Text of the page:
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How to Judge a Photographer on Their Work

written by: Annette Pope•edited by: Rhonda Callow•updated: 5/20/2011

In these days of “everyone with a camera claims to be a professional photographer”, it's hard to discern who actually does deserves that title, and your money. While personal tastes differ, learning how to judge a photographer on their work can save you time, money and frustration in the end.

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    Professional photographers” are everywhere these days, as every Sammy Snapshooter with a consumer level DSLR—those cameras with interchangeable lenses—decides to make “a little extra money” by shooting weddings and the like. With all this competition, choosing one for your wedding, family portrait or other portraiture needs seems like the proverbial “needle in a haystack”. How do you tell an actual professional photographer from a “weekend shooter wannabe”? The key, my friends, is all in the images.

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    All Photographers are NOT Created Equal

    Photography is a creative profession, and as such, no two photographers are going to produce the exact same images, regardless of their career status. Even if two photographers use the exact same equipment, their level of expertise, knowledge and creative vision are going to differ, producing very different imagery. Learning how to judge a photographer on their work requires more than liking a photographer's style, it entails actually examining the images for amateurish, distracting and unappealing details.

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    Learn to Tell the Difference Between a “Good” Photo and a “Great” One

    Anyone can take a “good” image, and people can generally tell the difference between a “good” image and a “bad” one. The real problem stems from the fact that many people cannot tell the difference between a “good” image and a “great” one. There is more to a picture than making sure everything in the frame is in focus. Numerous, seemingly unimportant factors can produce undesirable results, and prevent a “good” photo from becoming “great”.

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    Flash Use

    A flash is an important piece of photography equipment, but it must be used properly to produce good results. When looking at a photographer's portfolio, watch for images that show excessive use of direct flash. You've no doubt seen examples of direct flash—these pictures are usually of washed out subjects and dark backgrounds, or show hard, dark shadows behind very brightly lit objects. Flash use has its place in photography, but large numbers of photos with direct flash are the mark of an amateur.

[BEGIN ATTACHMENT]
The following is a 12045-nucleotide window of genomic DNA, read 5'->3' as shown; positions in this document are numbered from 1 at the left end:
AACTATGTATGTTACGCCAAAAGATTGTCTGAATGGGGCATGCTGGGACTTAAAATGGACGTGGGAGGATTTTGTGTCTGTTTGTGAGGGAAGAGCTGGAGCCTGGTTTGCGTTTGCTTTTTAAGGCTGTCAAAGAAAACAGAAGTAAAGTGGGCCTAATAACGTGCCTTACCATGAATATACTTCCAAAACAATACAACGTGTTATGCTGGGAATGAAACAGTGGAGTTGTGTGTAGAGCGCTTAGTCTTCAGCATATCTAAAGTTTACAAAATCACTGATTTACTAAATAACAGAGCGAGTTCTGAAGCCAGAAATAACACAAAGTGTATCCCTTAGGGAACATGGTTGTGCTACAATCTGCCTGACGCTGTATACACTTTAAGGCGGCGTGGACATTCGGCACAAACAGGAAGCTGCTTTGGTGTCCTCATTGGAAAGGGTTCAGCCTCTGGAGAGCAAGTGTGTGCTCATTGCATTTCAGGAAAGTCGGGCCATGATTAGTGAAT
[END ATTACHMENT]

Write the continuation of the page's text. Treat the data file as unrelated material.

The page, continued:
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    The typical school of thought for photo composition is to stand your subject in the middle of the frame and click. While there is nothing wrong with this, per se, it makes for some boring images. A professional photographer should compose an image that shows more than just Aunt Margaret staring at the camera and smiling smack dab in the middle of the picture. In the same vein, there shouldn't be too much going on, either. You should have some idea of what's going on, and what the focus of the image is. Too many people, too much action and too many details become confusing and overwhelm the eye.

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    A professional photographer must take all elements into consideration when framing and composing an image, and that includes the background. It's all well and good to see the adorable bridal couple sharing a loving kiss but look behind them. Is the background distracting? Is there something undesirable back there, like Uncle Joe mooning the camera? Sometimes an unattractive background can't be helped, but if there are a lot of images with questionable or distracting backgrounds, it could be a sign that the photographer isn't really paying attention.

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    A photo's focus can be taken two ways—the literal clarity of the image, and the main focal point of the image. Look for both in your photographer's portfolio. Images should be in focus, with an obvious focal point. A soft focus enhancement can be used, sparingly, to promote a specific emotion in an image, but a lot of images with this “enhancement”, regardless of subject, may indicate that it's being used as a cover for bad photography. You should also be able to tell who the main focus of the image is, without too much concentration. If you're having a hard time figuring out if you should be looking at Aunt Marie who's sitting in the chair or Cousin Jimmy blowing out his birthday candles, that's a poorly framed image with no focal subject.

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    Photography is not an all or nothing, one-size-fits-all thing, so a photographer's pictures shouldn't all look alike either. There should be a variety of different angles, focal lengths and styles in your photographer's portfolio, showing versatility and creativity. The same composition, from the same angle, in the same style as all the others in their portfolio doesn't showcase their creative eye, it just proves they can stand still and work a shutter button.

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    When you learn how to judge a photographer on their work you can save yourself much frustration and disappointment by eliminating those who don't offer the great images you expect. The prevalence of websites and online portfolios can help narrow your list of potential photographers quickly, without having to spend time or money driving around and meeting with every so-called professional you find.

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    Professional Photographer Patrick Pope of Patrick Pope Photography –